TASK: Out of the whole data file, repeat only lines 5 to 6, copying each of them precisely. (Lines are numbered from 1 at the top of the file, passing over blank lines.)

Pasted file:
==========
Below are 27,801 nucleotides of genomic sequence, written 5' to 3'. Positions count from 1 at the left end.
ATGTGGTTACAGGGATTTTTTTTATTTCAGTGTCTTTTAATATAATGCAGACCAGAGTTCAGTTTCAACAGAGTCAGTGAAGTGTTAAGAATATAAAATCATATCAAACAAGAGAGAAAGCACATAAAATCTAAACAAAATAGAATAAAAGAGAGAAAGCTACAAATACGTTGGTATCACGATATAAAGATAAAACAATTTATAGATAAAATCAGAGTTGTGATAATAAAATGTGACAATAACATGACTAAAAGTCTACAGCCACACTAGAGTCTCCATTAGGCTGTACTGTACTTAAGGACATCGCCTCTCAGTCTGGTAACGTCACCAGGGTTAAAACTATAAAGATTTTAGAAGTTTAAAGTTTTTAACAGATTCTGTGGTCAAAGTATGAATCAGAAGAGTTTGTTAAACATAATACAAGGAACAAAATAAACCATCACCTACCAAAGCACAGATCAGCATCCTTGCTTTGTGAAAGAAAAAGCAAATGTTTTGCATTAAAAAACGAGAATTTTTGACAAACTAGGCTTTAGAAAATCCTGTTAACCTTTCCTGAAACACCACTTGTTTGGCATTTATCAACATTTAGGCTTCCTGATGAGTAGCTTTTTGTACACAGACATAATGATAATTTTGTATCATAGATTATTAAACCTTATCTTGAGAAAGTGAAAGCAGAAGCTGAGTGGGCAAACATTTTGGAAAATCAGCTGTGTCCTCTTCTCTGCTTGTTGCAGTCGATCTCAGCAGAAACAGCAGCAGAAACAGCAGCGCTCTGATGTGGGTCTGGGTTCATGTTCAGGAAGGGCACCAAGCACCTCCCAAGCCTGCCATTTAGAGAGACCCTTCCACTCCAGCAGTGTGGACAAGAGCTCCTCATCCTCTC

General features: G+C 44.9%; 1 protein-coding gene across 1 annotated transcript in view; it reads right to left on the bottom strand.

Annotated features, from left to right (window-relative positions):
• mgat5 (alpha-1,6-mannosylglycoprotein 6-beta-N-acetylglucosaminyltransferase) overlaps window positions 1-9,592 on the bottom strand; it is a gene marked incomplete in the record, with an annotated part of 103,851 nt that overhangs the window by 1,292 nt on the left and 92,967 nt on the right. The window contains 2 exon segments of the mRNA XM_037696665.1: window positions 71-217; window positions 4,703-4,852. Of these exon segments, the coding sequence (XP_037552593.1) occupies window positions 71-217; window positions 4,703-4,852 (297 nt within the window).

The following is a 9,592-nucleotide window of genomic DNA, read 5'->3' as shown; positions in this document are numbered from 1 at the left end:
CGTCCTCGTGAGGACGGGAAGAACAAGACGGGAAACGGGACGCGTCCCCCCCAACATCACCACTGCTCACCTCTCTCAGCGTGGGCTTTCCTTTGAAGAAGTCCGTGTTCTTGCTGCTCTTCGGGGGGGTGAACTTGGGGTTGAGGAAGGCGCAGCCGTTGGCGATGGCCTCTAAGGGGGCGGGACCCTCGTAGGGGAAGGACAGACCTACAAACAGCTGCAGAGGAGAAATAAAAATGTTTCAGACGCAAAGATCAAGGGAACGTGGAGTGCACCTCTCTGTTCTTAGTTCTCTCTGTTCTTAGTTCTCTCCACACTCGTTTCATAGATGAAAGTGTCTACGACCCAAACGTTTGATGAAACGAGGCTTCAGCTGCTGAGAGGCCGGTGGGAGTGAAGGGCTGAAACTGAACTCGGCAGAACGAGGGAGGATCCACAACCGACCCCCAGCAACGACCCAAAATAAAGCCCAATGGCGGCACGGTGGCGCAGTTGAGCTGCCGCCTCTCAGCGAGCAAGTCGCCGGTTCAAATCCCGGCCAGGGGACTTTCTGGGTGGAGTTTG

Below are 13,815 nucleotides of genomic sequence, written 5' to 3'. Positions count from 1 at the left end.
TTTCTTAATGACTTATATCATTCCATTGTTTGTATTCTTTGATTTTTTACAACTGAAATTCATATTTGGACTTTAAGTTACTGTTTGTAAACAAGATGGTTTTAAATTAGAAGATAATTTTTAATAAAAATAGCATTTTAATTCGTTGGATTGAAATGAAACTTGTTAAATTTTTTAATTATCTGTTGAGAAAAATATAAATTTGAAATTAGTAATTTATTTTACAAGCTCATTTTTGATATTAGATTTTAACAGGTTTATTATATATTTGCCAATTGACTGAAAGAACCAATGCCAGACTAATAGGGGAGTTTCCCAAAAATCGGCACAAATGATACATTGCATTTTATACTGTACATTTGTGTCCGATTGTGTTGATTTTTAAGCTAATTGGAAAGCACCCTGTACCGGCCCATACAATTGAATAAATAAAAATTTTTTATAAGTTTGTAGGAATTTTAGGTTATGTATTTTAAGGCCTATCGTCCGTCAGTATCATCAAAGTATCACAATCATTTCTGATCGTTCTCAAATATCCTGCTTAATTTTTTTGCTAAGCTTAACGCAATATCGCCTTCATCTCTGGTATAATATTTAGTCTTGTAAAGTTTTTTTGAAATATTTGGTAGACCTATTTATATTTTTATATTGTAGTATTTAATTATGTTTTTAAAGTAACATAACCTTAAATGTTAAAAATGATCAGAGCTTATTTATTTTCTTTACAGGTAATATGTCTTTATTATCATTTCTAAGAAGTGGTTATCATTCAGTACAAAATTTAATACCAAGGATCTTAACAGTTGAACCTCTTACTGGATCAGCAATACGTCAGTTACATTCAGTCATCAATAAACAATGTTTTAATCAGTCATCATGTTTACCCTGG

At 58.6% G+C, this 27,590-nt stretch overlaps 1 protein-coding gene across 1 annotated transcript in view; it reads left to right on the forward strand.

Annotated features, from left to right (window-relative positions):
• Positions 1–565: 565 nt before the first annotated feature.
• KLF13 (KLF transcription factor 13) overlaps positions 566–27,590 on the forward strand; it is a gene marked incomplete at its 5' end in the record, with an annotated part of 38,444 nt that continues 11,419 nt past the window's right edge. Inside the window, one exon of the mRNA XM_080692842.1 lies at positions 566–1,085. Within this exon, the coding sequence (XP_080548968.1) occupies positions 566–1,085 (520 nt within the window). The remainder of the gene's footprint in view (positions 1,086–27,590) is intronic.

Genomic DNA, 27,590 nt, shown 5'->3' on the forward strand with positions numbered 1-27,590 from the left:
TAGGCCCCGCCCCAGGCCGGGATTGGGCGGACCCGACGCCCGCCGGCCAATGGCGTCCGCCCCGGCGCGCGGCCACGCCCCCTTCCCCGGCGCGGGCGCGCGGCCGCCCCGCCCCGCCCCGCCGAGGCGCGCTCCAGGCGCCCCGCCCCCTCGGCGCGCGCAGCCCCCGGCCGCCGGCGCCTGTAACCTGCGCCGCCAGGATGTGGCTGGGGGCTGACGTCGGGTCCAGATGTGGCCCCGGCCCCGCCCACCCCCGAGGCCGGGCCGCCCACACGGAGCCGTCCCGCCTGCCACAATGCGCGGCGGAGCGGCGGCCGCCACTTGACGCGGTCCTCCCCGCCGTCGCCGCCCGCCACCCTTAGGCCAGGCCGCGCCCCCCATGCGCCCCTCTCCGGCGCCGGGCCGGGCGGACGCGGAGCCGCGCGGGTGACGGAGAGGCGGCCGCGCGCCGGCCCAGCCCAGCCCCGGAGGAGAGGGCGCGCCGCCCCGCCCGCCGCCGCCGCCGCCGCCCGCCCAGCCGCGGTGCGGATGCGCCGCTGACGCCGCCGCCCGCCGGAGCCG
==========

• mgat5 (alpha-1,6-mannosylglycoprotein 6-beta-N-acetylglucosaminyltransferase) overlaps window positions 1-9,592 on the bottom strand; it is a gene marked incomplete in the record, with an annotated part of 103,851 nt that overhangs the window by 1,292 nt on the left and 92,967 nt on the right. The window contains 2 exon segments of the mRNA XM_037696665.1: window positions 71-217; window positions 4,703-4,852. Of these exon segments, the coding sequence (XP_037552593.1) occupies window positions 71-217; window positions 4,703-4,852 (297 nt within the window).

The following is a 9,592-nucleotide window of genomic DNA, read 5'->3' as shown; positions in this document are numbered from 1 at the left end: